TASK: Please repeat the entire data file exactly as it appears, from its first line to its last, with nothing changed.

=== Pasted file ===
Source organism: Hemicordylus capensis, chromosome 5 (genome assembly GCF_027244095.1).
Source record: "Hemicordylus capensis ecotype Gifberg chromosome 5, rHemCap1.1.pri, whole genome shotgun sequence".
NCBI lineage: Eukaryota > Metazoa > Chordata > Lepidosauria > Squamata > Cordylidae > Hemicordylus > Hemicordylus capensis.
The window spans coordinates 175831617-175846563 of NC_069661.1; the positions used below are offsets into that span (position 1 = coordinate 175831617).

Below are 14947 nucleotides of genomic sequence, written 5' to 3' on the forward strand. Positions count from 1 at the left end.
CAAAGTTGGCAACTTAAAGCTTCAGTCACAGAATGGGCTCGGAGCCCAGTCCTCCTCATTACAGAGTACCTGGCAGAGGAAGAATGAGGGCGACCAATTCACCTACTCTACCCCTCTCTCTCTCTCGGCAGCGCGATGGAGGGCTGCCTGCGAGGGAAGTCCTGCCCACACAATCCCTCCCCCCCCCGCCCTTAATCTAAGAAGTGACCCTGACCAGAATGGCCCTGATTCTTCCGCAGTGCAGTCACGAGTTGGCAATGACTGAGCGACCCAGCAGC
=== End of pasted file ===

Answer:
Source organism: Hemicordylus capensis, chromosome 5 (genome assembly GCF_027244095.1).
Source record: "Hemicordylus capensis ecotype Gifberg chromosome 5, rHemCap1.1.pri, whole genome shotgun sequence".
NCBI lineage: Eukaryota > Metazoa > Chordata > Lepidosauria > Squamata > Cordylidae > Hemicordylus > Hemicordylus capensis.
The window spans coordinates 175831617-175846563 of NC_069661.1; the positions used below are offsets into that span (position 1 = coordinate 175831617).

Below are 14947 nucleotides of genomic sequence, written 5' to 3' on the forward strand. Positions count from 1 at the left end.
CAAAGTTGGCAACTTAAAGCTTCAGTCACAGAATGGGCTCGGAGCCCAGTCCTCCTCATTACAGAGTACCTGGCAGAGGAAGAATGAGGGCGACCAATTCACCTACTCTACCCCTCTCTCTCTCTCGGCAGCGCGATGGAGGGCTGCCTGCGAGGGAAGTCCTGCCCACACAATCCCTCCCCCCCCCGCCCTTAATCTAAGAAGTGACCCTGACCAGAATGGCCCTGATTCTTCCGCAGTGCAGTCACGAGTTGGCAATGACTGAGCGACCCAGCAGC